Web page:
Employee Retention Tax Credit (ERTC)

Eligible employers are entitled to an Employee Retention Tax Credit (ERTC) of up to 70 percent of the first $10,000 in wages and certain health care plan expenses paid per employee for each of the first two quarters of 2021 according to the New Stimulus Act.

What is the Employee Retention Tax Credit (ERTC)?

Designed to incentivize businesses to keep employees on the payroll during the pandemic, the ERTC is a fully-refundable tax credit that is part of the federal government’s COVID-19 relief plan. As part of this plan, the New Stimulus Act includes the Taxpayer Certainty and Disaster Tax Relief Act of 2020, which became effective January 1, 2021. This Act amends and extends the former ERTC and the availability of advance payments of the tax credits under the Coronavirus Aid, Relief, and Economic Security (CARES) Act.

Is My Company Eligible for the ERTC?

Previously, employers could only take advantage of the Paycheck Protection Program (PPP) OR the ERTC, so the ERTC was not widely used. However, Congress revised this provision to make both plans available to qualifying businesses.

As of December 2020, small businesses (with 500 or fewer employees) that suffered a revenue reduction in 2020 can claim the ERTC. A revenue reduction specifically means a business experienced a decline in gross receipts by more than 20 percent in any quarter of 2020 compared to the same quarter in 2019. (Note this is a change from the previous ERTC rule that required a gross receipts decline of at least 50 percent.)

Further, the tax credit applies to employers, including tax-exempt organizations, that conducted business during 2020 and were forced to fully or partially suspend operation during any quarter due to government orders related to COVID-19, according to the Internal Revenue Service (IRS).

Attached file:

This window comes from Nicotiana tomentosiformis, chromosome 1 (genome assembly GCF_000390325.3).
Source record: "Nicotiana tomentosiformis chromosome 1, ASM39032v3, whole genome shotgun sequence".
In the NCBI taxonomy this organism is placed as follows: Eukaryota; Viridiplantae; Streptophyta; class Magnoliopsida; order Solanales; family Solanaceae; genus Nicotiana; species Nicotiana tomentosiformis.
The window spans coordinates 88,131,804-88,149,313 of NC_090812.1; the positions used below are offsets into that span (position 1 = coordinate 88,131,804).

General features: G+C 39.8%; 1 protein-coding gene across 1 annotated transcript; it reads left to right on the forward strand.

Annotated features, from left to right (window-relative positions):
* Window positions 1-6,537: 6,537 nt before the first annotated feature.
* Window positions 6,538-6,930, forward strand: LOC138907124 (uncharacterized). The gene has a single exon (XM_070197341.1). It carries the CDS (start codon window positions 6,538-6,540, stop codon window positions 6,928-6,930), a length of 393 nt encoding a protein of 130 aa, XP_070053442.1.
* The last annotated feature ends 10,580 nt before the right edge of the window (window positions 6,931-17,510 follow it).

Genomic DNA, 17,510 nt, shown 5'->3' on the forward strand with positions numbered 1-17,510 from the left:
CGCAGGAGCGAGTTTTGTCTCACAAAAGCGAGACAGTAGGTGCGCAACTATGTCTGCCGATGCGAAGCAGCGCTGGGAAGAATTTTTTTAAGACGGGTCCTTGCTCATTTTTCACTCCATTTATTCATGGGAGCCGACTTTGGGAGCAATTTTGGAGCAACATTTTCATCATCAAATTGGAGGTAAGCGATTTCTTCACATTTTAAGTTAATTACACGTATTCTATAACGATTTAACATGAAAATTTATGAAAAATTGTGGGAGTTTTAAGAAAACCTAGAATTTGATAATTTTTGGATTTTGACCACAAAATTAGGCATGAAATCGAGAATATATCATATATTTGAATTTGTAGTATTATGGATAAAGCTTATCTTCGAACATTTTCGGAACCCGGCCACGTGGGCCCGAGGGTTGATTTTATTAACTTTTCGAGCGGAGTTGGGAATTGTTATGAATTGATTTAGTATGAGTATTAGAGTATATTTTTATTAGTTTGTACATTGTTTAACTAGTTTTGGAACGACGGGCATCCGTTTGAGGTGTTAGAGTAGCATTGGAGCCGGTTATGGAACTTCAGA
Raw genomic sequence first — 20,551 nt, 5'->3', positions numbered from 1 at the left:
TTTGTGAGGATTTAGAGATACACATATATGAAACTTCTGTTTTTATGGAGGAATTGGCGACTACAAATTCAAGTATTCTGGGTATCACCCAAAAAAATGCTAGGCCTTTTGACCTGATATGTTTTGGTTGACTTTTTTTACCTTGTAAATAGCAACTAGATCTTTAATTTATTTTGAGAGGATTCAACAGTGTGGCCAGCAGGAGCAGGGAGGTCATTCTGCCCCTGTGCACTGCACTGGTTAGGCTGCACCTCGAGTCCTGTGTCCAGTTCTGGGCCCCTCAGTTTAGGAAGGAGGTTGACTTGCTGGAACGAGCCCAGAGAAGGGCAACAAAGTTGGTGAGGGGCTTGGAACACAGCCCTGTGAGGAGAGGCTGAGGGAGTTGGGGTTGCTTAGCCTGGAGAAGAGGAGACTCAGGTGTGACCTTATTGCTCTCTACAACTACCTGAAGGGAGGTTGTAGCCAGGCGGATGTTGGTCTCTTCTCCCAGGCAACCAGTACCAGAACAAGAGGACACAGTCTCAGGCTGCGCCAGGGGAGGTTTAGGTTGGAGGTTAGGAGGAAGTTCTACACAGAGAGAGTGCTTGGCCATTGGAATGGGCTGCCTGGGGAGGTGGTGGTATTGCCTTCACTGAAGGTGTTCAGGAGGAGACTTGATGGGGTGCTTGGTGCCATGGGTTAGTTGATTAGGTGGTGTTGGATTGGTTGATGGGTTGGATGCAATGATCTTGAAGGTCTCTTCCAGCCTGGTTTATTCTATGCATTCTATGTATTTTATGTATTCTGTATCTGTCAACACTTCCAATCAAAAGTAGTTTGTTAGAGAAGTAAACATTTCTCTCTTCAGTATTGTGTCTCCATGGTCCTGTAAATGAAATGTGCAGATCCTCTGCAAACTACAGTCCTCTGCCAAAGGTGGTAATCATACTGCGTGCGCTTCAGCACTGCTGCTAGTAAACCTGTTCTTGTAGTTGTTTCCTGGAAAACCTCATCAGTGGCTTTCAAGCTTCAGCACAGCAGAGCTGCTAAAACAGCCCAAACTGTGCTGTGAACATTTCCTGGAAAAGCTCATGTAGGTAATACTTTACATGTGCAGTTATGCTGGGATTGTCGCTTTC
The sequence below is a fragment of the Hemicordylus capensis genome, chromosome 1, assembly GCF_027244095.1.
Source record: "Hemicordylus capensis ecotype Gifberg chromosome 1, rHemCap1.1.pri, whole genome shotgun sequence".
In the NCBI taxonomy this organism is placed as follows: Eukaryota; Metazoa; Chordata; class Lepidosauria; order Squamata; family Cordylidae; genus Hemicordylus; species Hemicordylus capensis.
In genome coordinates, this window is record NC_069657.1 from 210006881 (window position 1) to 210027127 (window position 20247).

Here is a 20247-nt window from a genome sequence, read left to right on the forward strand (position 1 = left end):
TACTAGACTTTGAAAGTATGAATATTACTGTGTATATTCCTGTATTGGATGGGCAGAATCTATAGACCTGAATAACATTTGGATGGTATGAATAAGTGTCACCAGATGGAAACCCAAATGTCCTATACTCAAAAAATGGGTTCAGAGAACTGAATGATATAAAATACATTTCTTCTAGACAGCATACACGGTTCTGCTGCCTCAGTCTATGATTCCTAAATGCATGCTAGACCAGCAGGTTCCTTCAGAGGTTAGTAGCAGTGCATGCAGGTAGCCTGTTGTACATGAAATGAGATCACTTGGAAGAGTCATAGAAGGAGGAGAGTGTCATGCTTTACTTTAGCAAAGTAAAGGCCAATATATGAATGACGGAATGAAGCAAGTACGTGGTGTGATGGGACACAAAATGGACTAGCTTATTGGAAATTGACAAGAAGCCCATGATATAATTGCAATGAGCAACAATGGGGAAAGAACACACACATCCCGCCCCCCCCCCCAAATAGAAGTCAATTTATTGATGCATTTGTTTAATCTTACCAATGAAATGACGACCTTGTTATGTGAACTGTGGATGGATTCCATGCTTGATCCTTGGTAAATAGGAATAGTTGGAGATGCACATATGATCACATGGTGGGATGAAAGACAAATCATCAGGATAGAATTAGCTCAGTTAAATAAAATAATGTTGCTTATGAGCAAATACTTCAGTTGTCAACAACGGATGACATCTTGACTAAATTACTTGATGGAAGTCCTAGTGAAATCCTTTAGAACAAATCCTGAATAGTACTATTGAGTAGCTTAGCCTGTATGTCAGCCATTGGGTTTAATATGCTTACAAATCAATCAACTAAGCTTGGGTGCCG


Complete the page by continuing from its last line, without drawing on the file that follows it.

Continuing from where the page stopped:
How is the Maximum Amount of ERTC Determined?

As mentioned, under the New Stimulus Act, eligible employers are entitled to a tax credit equal to 70 percent of the first $10,000 in wages and qualifying health plan expenses paid per employee for each of the first two quarters of 2021 (up to $14,000).

Note that the combined maximum $14,000 credit for the first two quarters of 2021 is available even if the employer previously received the $5,000 maximum credit for wages paid in 2020.

In addition to the aforementioned changes to the ERTC, the wage period has been extended. Under the New Stimulus Act, qualified wages are those paid after March 12, 2020 up until July 1, 2021. The previous cutoff date was January 1, 2021.

What are Qualified Wages?

Qualified wages are wages, compensation, and qualified health plan expenses paid by an eligible employer after March 12, 2020 and before July 1, 2021 for time that the employee did not provide services due to a full or partial COVID-19-related government suspension of operations OR a 20 percent or greater decline in gross receipts.

For specific determinants, see sections 3121(a) and 3231(e) of the Internal Revenue Code.

The determination of qualified health plan expenses is the same as qualified health plan expenses for the Family and Medical Leave Tax Credit under the Families First Coronavirus Response Act.

Number of Employees Matters

Under the CARES Act, companies with 100 or fewer employees were eligible for the ERTC; however, under the New Stimulus Act, the threshold increased to 500 employees. In other words, for the first two quarters of 2021, a company with 500 or fewer employees is eligible for the ERTC. This is true whether those employees are working or not.

Other Notable Changes to the ERTC

  • Previously, governmental entities were not eligible for the ERTC under the CARES Act; however, under the New Stimulus Act this tax credit is available to state or local run colleges, universities, and organizations providing medical or hospital care.
  • While the New Stimulus Act allows businesses with a PPP loan to qualify for the ERTC, the tax credit may not be claimed on wages paid with the PPP loan that has been or will be forgiven.

As always, seek counsel from your trusted accountant, tax preparer, or CPA to be certain your business is in compliance with current laws related to the ERTC or any tax matter.

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